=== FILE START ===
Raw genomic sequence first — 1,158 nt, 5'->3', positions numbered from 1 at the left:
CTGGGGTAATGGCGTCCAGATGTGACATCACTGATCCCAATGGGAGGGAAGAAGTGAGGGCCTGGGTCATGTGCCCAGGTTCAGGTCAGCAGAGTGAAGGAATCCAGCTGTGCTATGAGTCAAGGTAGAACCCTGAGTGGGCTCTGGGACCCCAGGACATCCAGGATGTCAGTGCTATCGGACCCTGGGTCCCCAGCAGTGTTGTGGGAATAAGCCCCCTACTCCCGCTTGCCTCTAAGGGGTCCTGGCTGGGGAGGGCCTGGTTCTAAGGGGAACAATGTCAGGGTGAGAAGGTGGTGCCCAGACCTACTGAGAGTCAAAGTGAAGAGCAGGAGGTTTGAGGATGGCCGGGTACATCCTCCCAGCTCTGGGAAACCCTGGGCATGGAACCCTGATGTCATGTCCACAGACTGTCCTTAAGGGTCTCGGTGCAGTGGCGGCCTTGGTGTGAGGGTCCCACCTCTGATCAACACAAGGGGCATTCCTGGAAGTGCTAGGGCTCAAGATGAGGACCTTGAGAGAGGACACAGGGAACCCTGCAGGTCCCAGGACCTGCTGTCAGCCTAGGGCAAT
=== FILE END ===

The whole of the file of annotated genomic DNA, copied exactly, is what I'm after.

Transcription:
Raw genomic sequence first — 1,158 nt, 5'->3', positions numbered from 1 at the left:
CTGGGGTAATGGCGTCCAGATGTGACATCACTGATCCCAATGGGAGGGAAGAAGTGAGGGCCTGGGTCATGTGCCCAGGTTCAGGTCAGCAGAGTGAAGGAATCCAGCTGTGCTATGAGTCAAGGTAGAACCCTGAGTGGGCTCTGGGACCCCAGGACATCCAGGATGTCAGTGCTATCGGACCCTGGGTCCCCAGCAGTGTTGTGGGAATAAGCCCCCTACTCCCGCTTGCCTCTAAGGGGTCCTGGCTGGGGAGGGCCTGGTTCTAAGGGGAACAATGTCAGGGTGAGAAGGTGGTGCCCAGACCTACTGAGAGTCAAAGTGAAGAGCAGGAGGTTTGAGGATGGCCGGGTACATCCTCCCAGCTCTGGGAAACCCTGGGCATGGAACCCTGATGTCATGTCCACAGACTGTCCTTAAGGGTCTCGGTGCAGTGGCGGCCTTGGTGTGAGGGTCCCACCTCTGATCAACACAAGGGGCATTCCTGGAAGTGCTAGGGCTCAAGATGAGGACCTTGAGAGAGGACACAGGGAACCCTGCAGGTCCCAGGACCTGCTGTCAGCCTAGGGCAAT